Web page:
Yep, on December 29th 1987 I arrived at Soekarno-Hatta airport from London and I've lived here ever since. As for why, only my biographer and psychoanalyst could answer although the following anecdote, which I've deleted from my rewrite of Culture Shock - Jakarta
, may give a clue.On my first night here, my future boss asked what my priorities were. A beer, a shower a beer, I replied. Well, I didn't get a shower that night. In one of the bars we went in, a colleague had a young lady on each knee and one draped around his neck.
"But I'm gay," he protested.
"I'm not," I thought, "I'm not."
In rewriting Culture Shock - Jakarta
over the past few weeks, I've come to realise that there are a few gaps in my knowledge. For example, never having had a full expat package, there are choices I've never had to make and perhaps never wanted to. There's also the factor of having an Indonesian wife and family.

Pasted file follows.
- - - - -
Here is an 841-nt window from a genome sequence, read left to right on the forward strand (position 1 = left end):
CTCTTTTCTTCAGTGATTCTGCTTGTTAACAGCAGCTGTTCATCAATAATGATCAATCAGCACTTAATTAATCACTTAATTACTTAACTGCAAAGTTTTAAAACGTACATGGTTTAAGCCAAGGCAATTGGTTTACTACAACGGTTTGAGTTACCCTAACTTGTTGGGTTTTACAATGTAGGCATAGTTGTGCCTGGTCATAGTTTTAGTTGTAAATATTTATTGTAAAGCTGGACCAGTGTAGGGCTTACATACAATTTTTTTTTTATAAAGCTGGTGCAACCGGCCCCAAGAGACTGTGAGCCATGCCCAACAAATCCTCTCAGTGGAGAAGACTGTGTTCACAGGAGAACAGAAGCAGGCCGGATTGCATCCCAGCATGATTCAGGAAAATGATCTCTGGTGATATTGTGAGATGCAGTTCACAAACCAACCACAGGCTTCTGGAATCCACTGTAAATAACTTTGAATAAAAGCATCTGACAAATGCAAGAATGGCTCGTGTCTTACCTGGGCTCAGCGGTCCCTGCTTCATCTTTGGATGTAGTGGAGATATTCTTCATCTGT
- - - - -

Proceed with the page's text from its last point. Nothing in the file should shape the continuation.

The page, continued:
If any of you dear readers are reading Jakartass because you miss the old place yet wonder how you survived, or perhaps wonder why you're still here, I'd love to hear from you, particularly if you can answer some (all?) of the following questions:
- What was your first 'what the ...?' moment?
- How difficult has it been/was it to hang onto your culture?
- What do you miss most from 'home'?
- Have you joined/did you join any 'expat' clubs? If so, which ones?
- Do (or did) you seek out other expats on a similar wavelength to you?
- If you came with your family, how difficult was it for them to acclimatise to life here?
- How do/did your children cope?
- If you have been here for several years, what problems do you still have coping with?
And finally, a question for long-term expats: what keeps you here?
Please leave comments below. These would be appreciated as we don't know when 'normal' internet/email service will be resumed. However, if you wish to email me
I will treat everything in the strictest confidence and full acknowledgements will be made when the book is published.
So pseudonyms are acceptable (but Anon is not).